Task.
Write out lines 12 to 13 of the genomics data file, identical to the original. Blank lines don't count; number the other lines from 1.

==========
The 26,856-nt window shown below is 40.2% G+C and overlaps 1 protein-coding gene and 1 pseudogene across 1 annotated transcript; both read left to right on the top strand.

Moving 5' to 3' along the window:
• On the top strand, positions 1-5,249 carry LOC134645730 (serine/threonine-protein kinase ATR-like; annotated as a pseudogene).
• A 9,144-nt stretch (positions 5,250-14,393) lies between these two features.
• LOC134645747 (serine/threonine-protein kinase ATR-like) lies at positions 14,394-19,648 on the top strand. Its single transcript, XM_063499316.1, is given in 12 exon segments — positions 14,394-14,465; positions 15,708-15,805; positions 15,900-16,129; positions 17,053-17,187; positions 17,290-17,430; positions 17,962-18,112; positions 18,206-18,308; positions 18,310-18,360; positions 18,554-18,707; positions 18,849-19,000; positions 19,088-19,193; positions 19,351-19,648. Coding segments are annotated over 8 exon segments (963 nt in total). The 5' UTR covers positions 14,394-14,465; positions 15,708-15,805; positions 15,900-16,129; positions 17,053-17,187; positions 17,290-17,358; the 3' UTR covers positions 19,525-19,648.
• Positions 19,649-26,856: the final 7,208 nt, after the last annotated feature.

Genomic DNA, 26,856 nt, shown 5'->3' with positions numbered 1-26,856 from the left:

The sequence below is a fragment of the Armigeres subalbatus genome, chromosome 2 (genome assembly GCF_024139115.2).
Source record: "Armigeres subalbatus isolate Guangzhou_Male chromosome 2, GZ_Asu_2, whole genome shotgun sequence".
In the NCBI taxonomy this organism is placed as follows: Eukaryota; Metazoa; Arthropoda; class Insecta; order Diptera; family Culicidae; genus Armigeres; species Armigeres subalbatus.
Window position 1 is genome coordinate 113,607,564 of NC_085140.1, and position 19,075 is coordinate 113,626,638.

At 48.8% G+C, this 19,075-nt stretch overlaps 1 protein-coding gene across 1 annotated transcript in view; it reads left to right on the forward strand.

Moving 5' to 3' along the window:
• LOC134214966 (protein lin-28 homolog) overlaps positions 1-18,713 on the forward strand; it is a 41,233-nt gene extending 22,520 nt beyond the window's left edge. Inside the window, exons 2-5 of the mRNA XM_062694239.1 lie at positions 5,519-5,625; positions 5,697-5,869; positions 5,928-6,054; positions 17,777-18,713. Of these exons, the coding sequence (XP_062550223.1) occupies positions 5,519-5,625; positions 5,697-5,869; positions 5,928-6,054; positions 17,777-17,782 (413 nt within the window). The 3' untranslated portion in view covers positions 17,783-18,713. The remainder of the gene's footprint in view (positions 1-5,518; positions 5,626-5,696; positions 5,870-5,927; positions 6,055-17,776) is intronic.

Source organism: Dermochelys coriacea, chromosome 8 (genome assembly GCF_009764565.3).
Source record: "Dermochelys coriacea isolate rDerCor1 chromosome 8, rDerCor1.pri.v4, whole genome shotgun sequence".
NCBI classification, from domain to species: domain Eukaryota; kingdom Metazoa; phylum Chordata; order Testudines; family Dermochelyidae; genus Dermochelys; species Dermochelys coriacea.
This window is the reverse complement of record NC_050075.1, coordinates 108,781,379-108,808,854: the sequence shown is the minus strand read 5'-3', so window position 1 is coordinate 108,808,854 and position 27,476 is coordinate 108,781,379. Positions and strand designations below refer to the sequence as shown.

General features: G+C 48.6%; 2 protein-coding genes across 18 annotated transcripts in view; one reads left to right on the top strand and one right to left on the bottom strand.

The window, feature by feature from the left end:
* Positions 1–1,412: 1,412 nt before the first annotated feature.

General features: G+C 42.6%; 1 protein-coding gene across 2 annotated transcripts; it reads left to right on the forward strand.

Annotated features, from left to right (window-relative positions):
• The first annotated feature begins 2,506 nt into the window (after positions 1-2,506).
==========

At 48.8% G+C, this 19,075-nt stretch overlaps 1 protein-coding gene across 1 annotated transcript in view; it reads left to right on the forward strand.

Moving 5' to 3' along the window: